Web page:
The Basics Of watchOS 2 App Development: Key Points

By | December 11, 2015
  •  
  •  
  •  
  •  
  •  
  •  
  •  
  •  
  •  
  •  
  •  
  •  
  •  
  •  

On the 9th of December, Apple announced its ‘Best Of App Store’ list for 2015. ‘Dark Sky’ – a weather based application – bagged the ‘app of the year’ award for Apple Watch (for iPhone, ‘Periscope’ was the winner). The Cupertino company has also already released the watchOS 2.1 update – and initial reviews of it from developers worldwide have been positive. The spurt in interest in making apps for Apple Watch is pretty much evident from the fact that, the total number of WatchKit apps developed by third-party developers is closing in on 12000 at present – a big jump from the 1500-odd figure in June. In what follows, we will provide a basic outline about making apps on the watchOS 2 platform:

 

  1. Download the latest version of Xcode – Many iPhone app developers have reported that Xcode 7 does not have the Watch simulator for applications – and hence, getting the upgraded Xcode 7.1 version would be advisable. Check whether the project wizard has a dedicated watchOS section in the left panel – between the iOS and the OS X sections. Click on watchOS → Application, and then choose ‘iOS App with WatchKit App’. This is the template you will be working with.
  2. Understand the ‘peer-to-peer’ architecture – Before getting down to actual coding, it is vital for WatchKit developers to understand the underlying system architecture of watchOS 2. Unlike its predecessor, the new Apple Watch OS allows the WatchKit extension of applications to remain and operate in a native manner within the smartwatch (earlier, WatchKit extensions used to reside inside the paired main iPhone app). In other words, with watchOS 2, the logic of WatchKit apps can now be present in the Watch itself.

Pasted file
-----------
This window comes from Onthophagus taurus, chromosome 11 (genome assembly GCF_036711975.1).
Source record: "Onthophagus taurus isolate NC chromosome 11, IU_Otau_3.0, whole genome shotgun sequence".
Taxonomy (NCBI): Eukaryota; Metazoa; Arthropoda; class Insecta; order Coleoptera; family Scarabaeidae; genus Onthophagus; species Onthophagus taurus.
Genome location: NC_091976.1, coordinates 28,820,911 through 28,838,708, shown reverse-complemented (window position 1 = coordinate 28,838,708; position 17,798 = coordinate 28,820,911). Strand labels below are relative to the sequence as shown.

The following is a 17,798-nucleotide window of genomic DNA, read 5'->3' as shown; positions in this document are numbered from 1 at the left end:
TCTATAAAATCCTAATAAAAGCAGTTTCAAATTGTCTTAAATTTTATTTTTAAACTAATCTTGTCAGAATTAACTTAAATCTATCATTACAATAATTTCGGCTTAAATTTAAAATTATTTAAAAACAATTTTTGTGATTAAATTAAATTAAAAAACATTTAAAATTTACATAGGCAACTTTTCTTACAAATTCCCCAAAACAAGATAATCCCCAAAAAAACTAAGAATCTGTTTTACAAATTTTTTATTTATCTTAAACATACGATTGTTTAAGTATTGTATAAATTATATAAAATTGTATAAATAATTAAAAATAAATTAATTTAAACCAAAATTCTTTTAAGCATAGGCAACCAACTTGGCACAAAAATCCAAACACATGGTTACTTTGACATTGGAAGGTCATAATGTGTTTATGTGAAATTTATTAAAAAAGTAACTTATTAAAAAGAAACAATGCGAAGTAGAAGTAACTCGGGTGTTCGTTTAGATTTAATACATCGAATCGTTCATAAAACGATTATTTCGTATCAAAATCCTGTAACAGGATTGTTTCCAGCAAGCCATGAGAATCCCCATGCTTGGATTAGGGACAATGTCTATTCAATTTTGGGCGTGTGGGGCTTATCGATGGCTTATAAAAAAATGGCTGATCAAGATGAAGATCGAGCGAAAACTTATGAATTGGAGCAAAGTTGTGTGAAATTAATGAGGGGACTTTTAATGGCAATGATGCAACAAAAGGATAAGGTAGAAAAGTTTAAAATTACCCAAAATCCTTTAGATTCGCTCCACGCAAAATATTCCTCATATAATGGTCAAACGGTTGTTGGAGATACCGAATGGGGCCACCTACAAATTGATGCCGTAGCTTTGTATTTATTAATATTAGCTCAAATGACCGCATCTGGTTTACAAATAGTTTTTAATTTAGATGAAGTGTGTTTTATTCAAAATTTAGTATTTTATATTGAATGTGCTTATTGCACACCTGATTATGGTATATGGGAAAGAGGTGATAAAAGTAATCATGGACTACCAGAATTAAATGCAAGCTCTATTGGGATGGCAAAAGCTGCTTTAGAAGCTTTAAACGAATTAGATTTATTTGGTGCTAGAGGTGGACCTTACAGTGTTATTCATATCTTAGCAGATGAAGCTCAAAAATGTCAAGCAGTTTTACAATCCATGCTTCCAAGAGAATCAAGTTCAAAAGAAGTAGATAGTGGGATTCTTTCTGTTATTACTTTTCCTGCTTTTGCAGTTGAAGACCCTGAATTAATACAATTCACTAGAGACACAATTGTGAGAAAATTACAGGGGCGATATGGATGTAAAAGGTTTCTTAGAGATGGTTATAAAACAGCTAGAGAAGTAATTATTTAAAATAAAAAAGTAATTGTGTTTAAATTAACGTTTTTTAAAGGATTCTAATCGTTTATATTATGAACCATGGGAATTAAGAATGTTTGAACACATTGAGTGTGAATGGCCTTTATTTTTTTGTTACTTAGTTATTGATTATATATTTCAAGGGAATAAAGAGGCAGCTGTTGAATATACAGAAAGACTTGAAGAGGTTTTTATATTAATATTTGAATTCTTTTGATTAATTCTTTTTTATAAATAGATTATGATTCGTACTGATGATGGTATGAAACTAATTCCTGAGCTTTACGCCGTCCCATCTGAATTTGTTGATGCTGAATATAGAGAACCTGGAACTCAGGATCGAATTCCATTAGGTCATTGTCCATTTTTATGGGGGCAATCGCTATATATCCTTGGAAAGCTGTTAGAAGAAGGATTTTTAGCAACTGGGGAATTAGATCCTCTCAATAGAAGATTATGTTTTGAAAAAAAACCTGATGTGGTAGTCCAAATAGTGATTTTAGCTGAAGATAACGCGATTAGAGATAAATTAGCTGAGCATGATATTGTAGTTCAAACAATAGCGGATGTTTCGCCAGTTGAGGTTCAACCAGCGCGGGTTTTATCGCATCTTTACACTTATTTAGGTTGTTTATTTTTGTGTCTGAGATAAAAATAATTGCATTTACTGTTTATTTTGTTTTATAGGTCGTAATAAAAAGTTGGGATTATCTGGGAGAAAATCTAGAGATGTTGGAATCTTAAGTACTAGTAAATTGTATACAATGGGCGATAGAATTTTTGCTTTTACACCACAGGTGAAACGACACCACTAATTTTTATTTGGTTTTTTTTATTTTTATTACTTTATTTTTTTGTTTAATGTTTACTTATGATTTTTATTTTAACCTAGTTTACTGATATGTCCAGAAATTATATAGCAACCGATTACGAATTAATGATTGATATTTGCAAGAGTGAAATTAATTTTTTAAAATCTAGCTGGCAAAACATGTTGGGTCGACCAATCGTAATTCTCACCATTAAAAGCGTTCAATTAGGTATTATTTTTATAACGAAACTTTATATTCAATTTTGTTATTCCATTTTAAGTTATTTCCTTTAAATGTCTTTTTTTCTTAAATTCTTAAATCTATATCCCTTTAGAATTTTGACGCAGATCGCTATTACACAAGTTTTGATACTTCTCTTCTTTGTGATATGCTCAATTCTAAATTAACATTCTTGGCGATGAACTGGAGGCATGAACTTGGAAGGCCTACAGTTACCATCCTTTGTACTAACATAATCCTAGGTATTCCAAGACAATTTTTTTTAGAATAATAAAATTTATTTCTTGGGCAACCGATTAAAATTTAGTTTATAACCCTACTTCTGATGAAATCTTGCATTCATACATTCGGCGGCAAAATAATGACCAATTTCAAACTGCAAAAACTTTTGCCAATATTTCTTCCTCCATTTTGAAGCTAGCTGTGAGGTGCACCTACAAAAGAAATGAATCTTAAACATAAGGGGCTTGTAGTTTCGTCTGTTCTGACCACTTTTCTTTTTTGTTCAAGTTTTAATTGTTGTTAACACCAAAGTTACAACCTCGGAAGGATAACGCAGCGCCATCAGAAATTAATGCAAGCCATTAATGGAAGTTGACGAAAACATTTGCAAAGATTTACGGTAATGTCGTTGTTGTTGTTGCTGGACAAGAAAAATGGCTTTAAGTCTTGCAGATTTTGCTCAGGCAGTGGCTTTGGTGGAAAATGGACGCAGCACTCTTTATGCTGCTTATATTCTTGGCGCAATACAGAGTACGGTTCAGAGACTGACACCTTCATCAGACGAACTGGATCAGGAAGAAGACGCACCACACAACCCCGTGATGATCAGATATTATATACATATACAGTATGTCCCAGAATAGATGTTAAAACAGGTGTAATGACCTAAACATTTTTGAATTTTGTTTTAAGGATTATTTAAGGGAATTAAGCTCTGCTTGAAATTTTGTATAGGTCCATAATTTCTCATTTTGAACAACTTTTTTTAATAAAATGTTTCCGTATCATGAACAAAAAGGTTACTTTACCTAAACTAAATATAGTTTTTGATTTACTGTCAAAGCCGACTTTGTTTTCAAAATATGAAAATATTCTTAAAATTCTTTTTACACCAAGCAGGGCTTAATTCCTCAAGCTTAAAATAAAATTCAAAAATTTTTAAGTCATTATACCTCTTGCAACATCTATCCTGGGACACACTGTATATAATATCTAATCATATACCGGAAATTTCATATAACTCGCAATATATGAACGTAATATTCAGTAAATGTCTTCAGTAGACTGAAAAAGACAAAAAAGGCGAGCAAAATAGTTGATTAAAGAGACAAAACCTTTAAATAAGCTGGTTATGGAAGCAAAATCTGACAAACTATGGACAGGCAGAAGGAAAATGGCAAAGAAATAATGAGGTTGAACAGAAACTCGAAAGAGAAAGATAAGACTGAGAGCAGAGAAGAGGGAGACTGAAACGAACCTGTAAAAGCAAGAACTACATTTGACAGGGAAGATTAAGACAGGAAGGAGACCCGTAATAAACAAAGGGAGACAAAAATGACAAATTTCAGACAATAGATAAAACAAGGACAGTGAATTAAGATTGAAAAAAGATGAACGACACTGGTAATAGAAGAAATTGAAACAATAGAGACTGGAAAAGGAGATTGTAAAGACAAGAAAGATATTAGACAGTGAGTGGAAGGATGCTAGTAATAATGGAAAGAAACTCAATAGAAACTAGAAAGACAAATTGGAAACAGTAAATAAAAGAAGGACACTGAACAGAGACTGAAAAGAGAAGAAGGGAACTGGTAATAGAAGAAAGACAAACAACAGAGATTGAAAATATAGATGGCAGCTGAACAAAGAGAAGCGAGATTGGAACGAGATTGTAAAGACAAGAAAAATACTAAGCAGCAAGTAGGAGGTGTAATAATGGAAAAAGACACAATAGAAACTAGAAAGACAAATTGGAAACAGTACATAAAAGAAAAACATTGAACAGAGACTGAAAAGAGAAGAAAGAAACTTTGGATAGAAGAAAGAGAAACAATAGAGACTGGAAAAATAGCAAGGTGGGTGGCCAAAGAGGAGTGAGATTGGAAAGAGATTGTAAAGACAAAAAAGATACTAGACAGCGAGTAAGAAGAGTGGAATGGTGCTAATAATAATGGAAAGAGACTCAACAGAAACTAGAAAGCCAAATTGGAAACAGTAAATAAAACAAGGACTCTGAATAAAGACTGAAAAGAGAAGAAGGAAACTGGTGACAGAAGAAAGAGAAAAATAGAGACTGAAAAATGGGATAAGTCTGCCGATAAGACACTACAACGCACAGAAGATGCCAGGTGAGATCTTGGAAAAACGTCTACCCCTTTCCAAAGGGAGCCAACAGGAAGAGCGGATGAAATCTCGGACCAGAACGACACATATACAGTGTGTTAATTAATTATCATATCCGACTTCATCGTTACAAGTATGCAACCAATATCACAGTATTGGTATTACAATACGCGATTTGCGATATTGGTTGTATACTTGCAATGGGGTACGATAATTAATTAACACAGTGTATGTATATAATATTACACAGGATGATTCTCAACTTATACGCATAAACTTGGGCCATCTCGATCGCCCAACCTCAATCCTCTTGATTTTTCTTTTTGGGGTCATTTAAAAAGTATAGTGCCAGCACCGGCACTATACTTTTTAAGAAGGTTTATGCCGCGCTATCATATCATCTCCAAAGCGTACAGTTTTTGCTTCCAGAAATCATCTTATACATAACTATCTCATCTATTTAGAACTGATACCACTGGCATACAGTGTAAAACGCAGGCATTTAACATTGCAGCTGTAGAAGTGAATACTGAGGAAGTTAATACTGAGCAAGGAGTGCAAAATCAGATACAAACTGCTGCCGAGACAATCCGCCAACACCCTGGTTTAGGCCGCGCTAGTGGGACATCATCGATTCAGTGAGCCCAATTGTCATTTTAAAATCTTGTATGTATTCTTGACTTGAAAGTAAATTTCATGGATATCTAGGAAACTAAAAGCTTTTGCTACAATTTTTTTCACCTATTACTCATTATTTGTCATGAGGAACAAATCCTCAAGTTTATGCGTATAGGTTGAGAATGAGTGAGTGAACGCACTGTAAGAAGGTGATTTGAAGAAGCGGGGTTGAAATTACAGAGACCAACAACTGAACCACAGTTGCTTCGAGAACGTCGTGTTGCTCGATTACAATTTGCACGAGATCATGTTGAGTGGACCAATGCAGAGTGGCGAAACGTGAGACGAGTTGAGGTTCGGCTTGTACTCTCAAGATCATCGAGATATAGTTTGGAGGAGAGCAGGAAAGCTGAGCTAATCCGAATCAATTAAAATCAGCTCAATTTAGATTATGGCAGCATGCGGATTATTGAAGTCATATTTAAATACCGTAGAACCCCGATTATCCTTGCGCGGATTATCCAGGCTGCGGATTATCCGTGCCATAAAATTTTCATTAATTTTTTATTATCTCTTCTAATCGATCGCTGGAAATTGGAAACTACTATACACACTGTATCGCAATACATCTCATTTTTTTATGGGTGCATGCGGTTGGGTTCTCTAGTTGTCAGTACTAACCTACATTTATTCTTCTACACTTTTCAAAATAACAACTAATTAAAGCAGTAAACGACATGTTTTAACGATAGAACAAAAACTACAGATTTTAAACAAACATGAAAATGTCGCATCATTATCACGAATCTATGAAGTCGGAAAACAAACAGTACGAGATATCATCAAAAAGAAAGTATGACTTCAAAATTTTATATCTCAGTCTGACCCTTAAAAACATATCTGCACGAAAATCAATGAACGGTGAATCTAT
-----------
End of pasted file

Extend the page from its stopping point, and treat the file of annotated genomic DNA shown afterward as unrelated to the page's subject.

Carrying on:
3. Enter the first set of details – On the screen that appears after you have selected ‘WatchKit App’, enter the information required. Apart from the ‘Product Name’ (choose something simple, like ‘My First Watch App’) and the ‘Organization Name’, you will have to select the ‘Project’ and the ‘Embed In Companion Application’, from the respective drop-down options. Most new watchOS 2 app development projects will be done in Swift – so choose that as the ‘Language’. For a basic Watch app, the boxes below ‘Language’ are not required…uncheck them all. The setup for making your Watch app is now ready.
  4. iCloud support will no longer be present – watchOS 1 had full support of iCloud technologies, but Apple has changed things up with the latest iteration of the watchOS. The paired iOS companion application is now in charge of performing the same tasks. What’s more – this information/results are transferred wirelessly to the WatchKit extension. On the other hand, managing files on Watch and its paired iPhone separately and locally is important, if a WatchKit app is heavily dependent on the connected iPhone application for data. Keep in mind that there is no automatic data backup feature in Apple Watch yet, and backups have to be taken from the iPhone.
  5. Know the folders in Project Navigator – Okay then, after setting up the app project in Xcode 7.1, you will need to get familiar with the revamped ‘Project Navigator’ screen of the IDE. In particular, those who make mobile apps should have in-depth knowledge about the purpose of three folders here: I) Demo WatchKit App, where all the main resources, as well as the storyboard files of the application are stored, II) Demo WatchKit Extension, which is the location for the ‘logic’ of the app, i.e., the source files of the app extension, and III) Demo, which houses all the resources and information about the iOS companion application.